• Sexual activity of any mucosal type - oral, anal or genital - can be a mode of transmission for syphilis. Although direct (often intimate) contact with lesions of primary and secondary syphilis poses the greatest risk of transmission, the lesions may not be readily apparent (e.g., painless lesions on the internal genital tract in females, intra-anal lesions, etc.) and as such all patients with infectious syphilis should be considered potentially infectious regardless of the presence or absence of obvious lesions. It is important that health professionals accurately communicate the risks associated with various sex acts to sexually active patients, including the risk of transmission via oral sex and ensure the use of a barrier method for oral sex (i.e., although the risk of STI transmission is lower via oral sex than vaginal or anal sex, many STIs, including syphilis can be transmitted through unprotected oral sex).
  • Asymptomatic patients presenting with concerns about STIs and/or birth control should be given information on the efficacy of barrier methods in preventing STI/HIV transmission and provided safer sex counselling (see Primary Care and Sexually Transmitted Infections chapter).
  • Persons presenting with concerns about syphilis (or STI/HIV) provide an important opportunity for education and encouragement for consistent practice of risk reduction behaviours. These practices include, but are not limited to, sexual abstinence, reducing the number of sexual partners and proper and consistent use of barrier methods (see Primary Care and Sexually Transmitted Infections chapter).
  • Identify barriers to prevention practices and the means to overcome them (see Primary Care and Sexually Transmitted Infections chapter).
  • In patients with confirmed infectious (primary, secondary and early latent) syphilis, patients and their partners should abstain from unprotected intercourse until treatment of both partners is complete and an adequate serologic response is determined (see Follow-up section, below).
  • Syphilis can also be passed from mother to child during pregnancy and therefore routine prenatal screening for syphilis is an important means of prevention (see Diagnosis section under Special considerations in pregnant women and newborn infants in the current chapter).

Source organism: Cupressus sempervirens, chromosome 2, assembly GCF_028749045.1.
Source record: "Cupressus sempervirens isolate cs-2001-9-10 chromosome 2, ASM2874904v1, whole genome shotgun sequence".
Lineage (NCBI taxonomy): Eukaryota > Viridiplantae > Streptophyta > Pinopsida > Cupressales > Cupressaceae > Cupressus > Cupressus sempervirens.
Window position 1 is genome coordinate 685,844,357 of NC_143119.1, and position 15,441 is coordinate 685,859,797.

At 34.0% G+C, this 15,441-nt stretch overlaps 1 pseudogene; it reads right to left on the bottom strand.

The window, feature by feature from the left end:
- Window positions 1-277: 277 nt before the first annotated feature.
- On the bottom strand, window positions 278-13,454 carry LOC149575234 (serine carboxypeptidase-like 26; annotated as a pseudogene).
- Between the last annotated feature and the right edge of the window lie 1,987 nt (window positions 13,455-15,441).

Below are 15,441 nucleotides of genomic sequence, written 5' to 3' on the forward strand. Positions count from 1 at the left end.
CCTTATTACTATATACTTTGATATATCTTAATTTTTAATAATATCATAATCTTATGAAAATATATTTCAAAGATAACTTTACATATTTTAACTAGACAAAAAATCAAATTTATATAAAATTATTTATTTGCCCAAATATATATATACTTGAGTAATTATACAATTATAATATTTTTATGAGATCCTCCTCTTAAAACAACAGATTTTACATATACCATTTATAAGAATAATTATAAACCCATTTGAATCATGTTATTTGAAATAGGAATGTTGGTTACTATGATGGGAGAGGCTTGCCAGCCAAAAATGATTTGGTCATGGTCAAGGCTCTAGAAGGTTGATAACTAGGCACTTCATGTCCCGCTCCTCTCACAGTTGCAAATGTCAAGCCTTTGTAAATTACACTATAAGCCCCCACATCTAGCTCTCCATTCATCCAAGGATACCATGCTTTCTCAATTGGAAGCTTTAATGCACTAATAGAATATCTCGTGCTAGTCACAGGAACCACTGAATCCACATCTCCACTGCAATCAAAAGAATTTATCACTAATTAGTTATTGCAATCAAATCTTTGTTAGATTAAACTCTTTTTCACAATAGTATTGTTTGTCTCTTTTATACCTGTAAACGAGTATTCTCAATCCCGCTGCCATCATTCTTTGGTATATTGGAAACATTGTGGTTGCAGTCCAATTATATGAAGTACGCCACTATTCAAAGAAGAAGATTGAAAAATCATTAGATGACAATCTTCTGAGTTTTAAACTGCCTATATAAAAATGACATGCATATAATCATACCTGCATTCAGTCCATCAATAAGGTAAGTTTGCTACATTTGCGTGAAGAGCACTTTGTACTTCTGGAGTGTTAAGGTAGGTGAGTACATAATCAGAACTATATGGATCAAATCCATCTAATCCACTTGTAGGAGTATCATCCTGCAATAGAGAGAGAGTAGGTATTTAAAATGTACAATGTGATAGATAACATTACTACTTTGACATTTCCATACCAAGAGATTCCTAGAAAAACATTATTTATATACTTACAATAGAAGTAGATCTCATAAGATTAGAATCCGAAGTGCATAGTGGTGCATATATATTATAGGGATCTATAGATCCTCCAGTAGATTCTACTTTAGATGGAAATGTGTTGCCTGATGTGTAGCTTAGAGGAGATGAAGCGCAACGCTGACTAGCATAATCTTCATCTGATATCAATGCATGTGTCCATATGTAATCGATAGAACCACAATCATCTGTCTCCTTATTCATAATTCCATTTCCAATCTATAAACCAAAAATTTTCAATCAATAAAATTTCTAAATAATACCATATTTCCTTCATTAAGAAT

• In cases where a child is born to a mother who was diagnosed with syphilis in pregnancy, and where the child is placed under the care of child protection services, medical information about the mother's diagnosis may be critical to the ongoing protection and monitoring of the infant's health. It is important to facilitate the collection and disclosure of relevant health information, in accordance with provincial/territorial requirements, in order to allow appropriate follow-up care (see Special considerations section in the current chapter under Pregnancy).
  • Cycling of syphilis epidemics: Data presented in 2005Footnote 19 proposed, based on analysis of a U. S. Centers for Disease Control and Prevention (CDC) dataset, that syphilis epidemics cycle and that these cyclic dynamics are a result of innate immunity rather than treatment or behavioural changes. However, more recent data from Breban et alFootnote 20 found that in contrast to the previous model, their analysis did not support the cycling of syphilis epidemics. These authors concluded that prevention and control measures initiated by the CDC could be successful in eliminating syphilis in the United States within the next few decades.

Manifestations

Table 1. ManifestationsFootnote 11
Stage Clinical manifestations Incubation period
Primary Chancre, regional lymphadenopathy 3 weeks
(3-90 days)
Secondary Rash, fever, malaise, lymphadenopathy, mucus lesions, condyloma lata, patchy or diffuse alopecia, meningitis, headaches, uveitis, retinitis 2-12 weeks
(2 weeks-6 months)
Latent Asymptomatic Early: <1 year
Late: ≥1 year
Tertiary
Cardiovascular Syphilis Aortic aneurysm, aortic regurgitation, coronary artery ostial stenosis 10-30 years
Neurosyphilis Ranges from asymptomatic to symptomatic with headaches, vertigo, personality changes, dementia, ataxia, presence of Argyll Robertson pupil < 2 years-20 years
Gumma Tissue destruction of any organ; manifestations depend on site involved 1-46 years (most cases 15 years)
Congenital
Early 2/3 may be asymptomatic
Fulminant disseminated infection, mucocutaneous lesions, osteochondritis, anemia, hepatosplenomegaly, neurosyphilis